Since I’m big into habitats and environments, I’m going to end with this opinion: we need both rhizomes and trees. 

The more diversity a system has, the more capable it is of adapting to changing conditions. A monoculture can be wiped out by a single harmful bug: a tree is done if its trunk is severed and burned. A K-Pop group like BTS is a tree, but its fandom shoots out from its base into a massive rhizome complex.

Both are beautiful in their own unique ways. Both can benefit from one another. Both are susceptible to rot and we need to tend them as we live in our gardens of life.

Thursday, April 12, 2018

Gritty KPop: 4 Things to Like About 5 Groups

Monsta X Facebook

Everyone needs some inspiration to keep them going. While groups like BIGBANG and BTS are still prominent, my Kpop running and workout soundtrack has become heavily weighted over the last 12 months with this roster of artists:

Monsta X
Stray Kids
Block B

Their birth years may span 12 years (from 1990 to 2002) and they all come from different management companies, but these groups have one important thing in common: a rough, dark, and intense energy. While some groups dabble in it, these groups seem to thrive on the frayed edges. I’ve been thinking about what characteristics they share that set them apart in a separate category that works well with working out.


Sometimes, you need a sassy, arrogant soundtrack in your life. NCT 127 tells us they are the “biggest hit on the stage” in Cherry Bomb and NCT U is the boss in Boss and the Stray Kids guys sing that they are mad, biting dogs not to be played with in Grrr Law Of Total Madness. Key to me is that their posturing, lyrically or in their performances, isn’t at the expense of some other group’s sense of self-worth. That’s critical. Block B, the oldest in this group, had some controversies when they began in 2012. They sneered at, instead of with, people and therefore erred.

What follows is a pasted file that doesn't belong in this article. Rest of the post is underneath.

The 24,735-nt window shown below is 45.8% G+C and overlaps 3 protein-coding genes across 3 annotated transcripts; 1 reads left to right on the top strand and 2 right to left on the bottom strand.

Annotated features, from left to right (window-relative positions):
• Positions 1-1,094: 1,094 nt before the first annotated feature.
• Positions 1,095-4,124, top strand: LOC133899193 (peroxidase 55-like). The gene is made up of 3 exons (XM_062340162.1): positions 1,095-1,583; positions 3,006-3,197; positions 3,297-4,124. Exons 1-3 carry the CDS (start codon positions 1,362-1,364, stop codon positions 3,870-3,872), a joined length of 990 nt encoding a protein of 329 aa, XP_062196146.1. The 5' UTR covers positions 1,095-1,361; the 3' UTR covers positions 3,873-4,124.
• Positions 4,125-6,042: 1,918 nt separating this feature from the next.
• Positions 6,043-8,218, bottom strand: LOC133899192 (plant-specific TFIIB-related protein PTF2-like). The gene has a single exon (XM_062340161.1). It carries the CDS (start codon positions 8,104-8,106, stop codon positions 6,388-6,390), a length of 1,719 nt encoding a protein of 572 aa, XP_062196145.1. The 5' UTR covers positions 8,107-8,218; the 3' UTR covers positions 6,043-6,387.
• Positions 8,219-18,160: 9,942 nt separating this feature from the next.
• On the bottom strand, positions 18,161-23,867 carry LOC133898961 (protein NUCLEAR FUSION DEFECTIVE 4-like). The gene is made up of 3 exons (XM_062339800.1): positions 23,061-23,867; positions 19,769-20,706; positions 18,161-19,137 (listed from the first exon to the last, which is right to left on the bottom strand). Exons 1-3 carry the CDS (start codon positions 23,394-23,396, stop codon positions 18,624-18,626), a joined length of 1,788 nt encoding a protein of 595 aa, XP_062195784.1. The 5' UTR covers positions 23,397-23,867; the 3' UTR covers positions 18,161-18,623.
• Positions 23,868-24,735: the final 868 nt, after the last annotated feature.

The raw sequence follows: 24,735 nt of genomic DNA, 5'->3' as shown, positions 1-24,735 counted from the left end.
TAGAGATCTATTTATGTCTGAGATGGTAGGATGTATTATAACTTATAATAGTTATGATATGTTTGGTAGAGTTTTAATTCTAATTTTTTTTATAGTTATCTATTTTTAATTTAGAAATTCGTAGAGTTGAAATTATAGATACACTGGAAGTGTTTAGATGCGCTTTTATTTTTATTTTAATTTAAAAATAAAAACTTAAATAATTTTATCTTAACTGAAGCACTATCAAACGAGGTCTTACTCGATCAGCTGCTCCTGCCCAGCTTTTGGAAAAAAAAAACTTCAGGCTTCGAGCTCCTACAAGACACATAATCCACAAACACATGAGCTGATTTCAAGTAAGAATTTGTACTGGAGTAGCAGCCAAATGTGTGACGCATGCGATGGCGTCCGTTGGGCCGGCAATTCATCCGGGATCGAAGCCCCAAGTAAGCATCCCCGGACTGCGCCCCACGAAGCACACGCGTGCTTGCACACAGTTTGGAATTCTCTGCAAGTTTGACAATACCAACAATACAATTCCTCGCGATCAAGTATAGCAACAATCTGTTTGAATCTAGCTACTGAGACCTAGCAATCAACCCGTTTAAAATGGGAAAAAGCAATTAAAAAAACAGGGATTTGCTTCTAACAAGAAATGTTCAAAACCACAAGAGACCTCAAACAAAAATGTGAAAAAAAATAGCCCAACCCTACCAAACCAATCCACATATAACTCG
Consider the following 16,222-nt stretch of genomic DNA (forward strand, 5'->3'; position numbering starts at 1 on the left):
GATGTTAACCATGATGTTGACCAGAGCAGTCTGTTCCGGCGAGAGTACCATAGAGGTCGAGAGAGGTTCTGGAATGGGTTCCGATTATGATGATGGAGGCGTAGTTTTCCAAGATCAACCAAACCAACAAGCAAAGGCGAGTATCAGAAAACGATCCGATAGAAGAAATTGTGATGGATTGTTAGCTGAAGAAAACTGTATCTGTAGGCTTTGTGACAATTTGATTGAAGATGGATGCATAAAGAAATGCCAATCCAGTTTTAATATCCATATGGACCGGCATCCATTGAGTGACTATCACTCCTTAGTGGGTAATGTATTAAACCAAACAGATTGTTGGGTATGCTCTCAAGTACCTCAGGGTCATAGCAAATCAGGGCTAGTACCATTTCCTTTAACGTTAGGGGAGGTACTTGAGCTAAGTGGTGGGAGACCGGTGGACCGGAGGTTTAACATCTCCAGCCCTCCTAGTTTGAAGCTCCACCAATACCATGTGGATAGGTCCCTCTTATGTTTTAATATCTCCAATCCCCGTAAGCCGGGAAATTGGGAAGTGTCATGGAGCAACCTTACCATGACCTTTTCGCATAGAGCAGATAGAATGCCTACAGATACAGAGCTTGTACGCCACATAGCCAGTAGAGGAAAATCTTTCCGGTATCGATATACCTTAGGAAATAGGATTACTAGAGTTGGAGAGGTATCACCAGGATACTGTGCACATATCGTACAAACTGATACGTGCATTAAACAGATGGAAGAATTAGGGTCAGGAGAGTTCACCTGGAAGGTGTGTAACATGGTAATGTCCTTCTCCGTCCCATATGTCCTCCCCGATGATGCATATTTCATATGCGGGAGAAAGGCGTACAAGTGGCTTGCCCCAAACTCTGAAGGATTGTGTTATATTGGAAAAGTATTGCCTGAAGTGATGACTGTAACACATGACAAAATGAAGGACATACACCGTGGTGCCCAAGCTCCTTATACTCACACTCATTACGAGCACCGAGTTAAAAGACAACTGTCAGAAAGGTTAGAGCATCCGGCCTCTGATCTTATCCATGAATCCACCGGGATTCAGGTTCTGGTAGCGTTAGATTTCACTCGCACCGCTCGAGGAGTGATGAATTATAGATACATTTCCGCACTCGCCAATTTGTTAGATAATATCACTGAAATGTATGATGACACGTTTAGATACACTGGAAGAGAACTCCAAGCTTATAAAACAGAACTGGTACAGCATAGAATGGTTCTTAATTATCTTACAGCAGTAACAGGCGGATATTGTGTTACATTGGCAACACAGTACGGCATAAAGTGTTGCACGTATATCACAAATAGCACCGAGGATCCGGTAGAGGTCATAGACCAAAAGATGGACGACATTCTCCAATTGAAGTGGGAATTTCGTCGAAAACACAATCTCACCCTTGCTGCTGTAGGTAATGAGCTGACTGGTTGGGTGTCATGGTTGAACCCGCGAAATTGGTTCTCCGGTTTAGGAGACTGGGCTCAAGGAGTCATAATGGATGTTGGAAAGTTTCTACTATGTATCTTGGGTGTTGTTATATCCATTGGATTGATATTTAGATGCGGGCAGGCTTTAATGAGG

Vocal Layering

Harmonizing is a normal part of Kpop, but how these groups handle theirs is what makes them stand together, and apart, in my mind. Monsta X’s Dramarama is a good example. These groups all have rich lower registers, including at least one darker, growl-laced voice, that create a solid base for the upper registers to soar over and around. Their producers do a great job painting audio pictures of sensuality, pain, struggle, anger, redemption and comradery. Goosebumps are a regular result.


NCT Black on Black
There are definitely other acts with just as good, if not better, choreo. However, Monsta X and NCT U both were on the 2016 Soompi Top 15 Choreographies list and the 2018 music videos from Stray Kids and NCT are getting rave reviews on top of their successes in 2017. In all cases, these groups jam intensely to their own raw music, heavily influenced by both hiphop and rap, and it’s a sight to see and experience. You can't help but start following their lead.


In December, I wrote that B.A.P’s Wake Me Up was my favorite song of 2017 for several reasons, including how they spoke out on social issues.  They stand out in this area but are not alone. Stray Kids’s Hellevator is a poignant look at loneliness and the effort it takes to not give up on dreams while their District 9 feels like a chapter out of a dystopia like The Hunger Games, as they discuss power and control. Life's madness must be acknowledged even as we seek to make things better with our own actions.